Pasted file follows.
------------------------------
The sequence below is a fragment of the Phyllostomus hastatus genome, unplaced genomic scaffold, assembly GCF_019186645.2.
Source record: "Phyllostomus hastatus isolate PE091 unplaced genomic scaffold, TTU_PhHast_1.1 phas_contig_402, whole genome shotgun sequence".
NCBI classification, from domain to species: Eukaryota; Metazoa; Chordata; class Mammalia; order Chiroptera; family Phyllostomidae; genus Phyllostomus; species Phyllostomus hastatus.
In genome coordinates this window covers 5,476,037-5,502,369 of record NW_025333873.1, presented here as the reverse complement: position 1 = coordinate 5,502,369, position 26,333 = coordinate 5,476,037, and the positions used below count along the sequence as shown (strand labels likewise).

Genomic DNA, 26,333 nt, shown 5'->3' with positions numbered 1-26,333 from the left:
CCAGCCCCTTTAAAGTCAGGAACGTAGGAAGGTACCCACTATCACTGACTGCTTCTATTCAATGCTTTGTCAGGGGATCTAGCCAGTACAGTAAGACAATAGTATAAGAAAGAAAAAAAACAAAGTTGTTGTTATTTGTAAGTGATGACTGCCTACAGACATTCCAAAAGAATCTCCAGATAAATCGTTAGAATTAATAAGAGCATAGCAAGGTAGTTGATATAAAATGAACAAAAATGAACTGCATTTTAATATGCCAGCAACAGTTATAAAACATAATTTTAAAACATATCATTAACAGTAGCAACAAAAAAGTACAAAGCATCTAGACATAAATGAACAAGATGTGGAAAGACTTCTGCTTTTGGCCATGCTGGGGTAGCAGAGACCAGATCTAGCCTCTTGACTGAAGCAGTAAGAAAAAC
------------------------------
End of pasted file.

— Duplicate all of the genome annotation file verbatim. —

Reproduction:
The sequence below is a fragment of the Phyllostomus hastatus genome, unplaced genomic scaffold, assembly GCF_019186645.2.
Source record: "Phyllostomus hastatus isolate PE091 unplaced genomic scaffold, TTU_PhHast_1.1 phas_contig_402, whole genome shotgun sequence".
NCBI classification, from domain to species: Eukaryota; Metazoa; Chordata; class Mammalia; order Chiroptera; family Phyllostomidae; genus Phyllostomus; species Phyllostomus hastatus.
In genome coordinates this window covers 5,476,037-5,502,369 of record NW_025333873.1, presented here as the reverse complement: position 1 = coordinate 5,502,369, position 26,333 = coordinate 5,476,037, and the positions used below count along the sequence as shown (strand labels likewise).

Genomic DNA, 26,333 nt, shown 5'->3' with positions numbered 1-26,333 from the left:
CCAGCCCCTTTAAAGTCAGGAACGTAGGAAGGTACCCACTATCACTGACTGCTTCTATTCAATGCTTTGTCAGGGGATCTAGCCAGTACAGTAAGACAATAGTATAAGAAAGAAAAAAAACAAAGTTGTTGTTATTTGTAAGTGATGACTGCCTACAGACATTCCAAAAGAATCTCCAGATAAATCGTTAGAATTAATAAGAGCATAGCAAGGTAGTTGATATAAAATGAACAAAAATGAACTGCATTTTAATATGCCAGCAACAGTTATAAAACATAATTTTAAAACATATCATTAACAGTAGCAACAAAAAAGTACAAAGCATCTAGACATAAATGAACAAGATGTGGAAAGACTTCTGCTTTTGGCCATGCTGGGGTAGCAGAGACCAGATCTAGCCTCTTGACTGAAGCAGTAAGAAAAAC